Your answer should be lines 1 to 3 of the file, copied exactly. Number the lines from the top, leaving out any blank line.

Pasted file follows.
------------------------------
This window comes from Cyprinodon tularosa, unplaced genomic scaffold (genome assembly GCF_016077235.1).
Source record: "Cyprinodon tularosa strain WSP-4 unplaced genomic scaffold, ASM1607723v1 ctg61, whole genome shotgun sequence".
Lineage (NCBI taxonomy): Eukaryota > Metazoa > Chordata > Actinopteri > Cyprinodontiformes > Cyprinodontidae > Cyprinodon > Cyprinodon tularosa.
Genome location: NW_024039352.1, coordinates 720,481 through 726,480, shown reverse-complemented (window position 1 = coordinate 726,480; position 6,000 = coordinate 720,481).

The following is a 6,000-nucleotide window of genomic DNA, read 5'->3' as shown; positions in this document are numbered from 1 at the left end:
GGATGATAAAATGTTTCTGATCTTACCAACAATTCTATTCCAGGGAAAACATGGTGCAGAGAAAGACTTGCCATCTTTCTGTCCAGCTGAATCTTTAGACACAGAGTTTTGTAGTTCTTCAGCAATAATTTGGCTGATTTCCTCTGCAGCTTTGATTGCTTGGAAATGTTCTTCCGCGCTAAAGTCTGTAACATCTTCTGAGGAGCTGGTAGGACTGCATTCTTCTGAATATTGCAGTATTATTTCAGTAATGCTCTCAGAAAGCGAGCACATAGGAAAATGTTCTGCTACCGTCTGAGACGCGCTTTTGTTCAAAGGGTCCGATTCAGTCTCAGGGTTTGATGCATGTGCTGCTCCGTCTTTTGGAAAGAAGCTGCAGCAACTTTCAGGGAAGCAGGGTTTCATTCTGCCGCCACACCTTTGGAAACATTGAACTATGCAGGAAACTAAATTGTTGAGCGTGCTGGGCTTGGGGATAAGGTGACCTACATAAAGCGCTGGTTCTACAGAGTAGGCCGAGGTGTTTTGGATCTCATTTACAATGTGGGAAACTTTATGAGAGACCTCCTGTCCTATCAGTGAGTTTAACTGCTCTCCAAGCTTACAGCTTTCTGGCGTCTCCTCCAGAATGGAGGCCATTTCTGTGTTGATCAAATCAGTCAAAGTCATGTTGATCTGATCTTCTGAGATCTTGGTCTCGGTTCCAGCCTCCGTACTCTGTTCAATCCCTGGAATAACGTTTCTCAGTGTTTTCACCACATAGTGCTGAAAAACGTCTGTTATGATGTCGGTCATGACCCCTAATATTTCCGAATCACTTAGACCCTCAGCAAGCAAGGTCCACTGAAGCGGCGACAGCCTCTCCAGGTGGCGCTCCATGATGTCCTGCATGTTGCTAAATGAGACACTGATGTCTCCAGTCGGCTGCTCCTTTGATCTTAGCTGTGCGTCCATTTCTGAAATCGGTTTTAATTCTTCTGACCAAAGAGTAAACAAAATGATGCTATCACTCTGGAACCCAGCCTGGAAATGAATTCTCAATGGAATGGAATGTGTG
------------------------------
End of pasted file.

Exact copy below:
This window comes from Cyprinodon tularosa, unplaced genomic scaffold (genome assembly GCF_016077235.1).
Source record: "Cyprinodon tularosa strain WSP-4 unplaced genomic scaffold, ASM1607723v1 ctg61, whole genome shotgun sequence".
Lineage (NCBI taxonomy): Eukaryota > Metazoa > Chordata > Actinopteri > Cyprinodontiformes > Cyprinodontidae > Cyprinodon > Cyprinodon tularosa.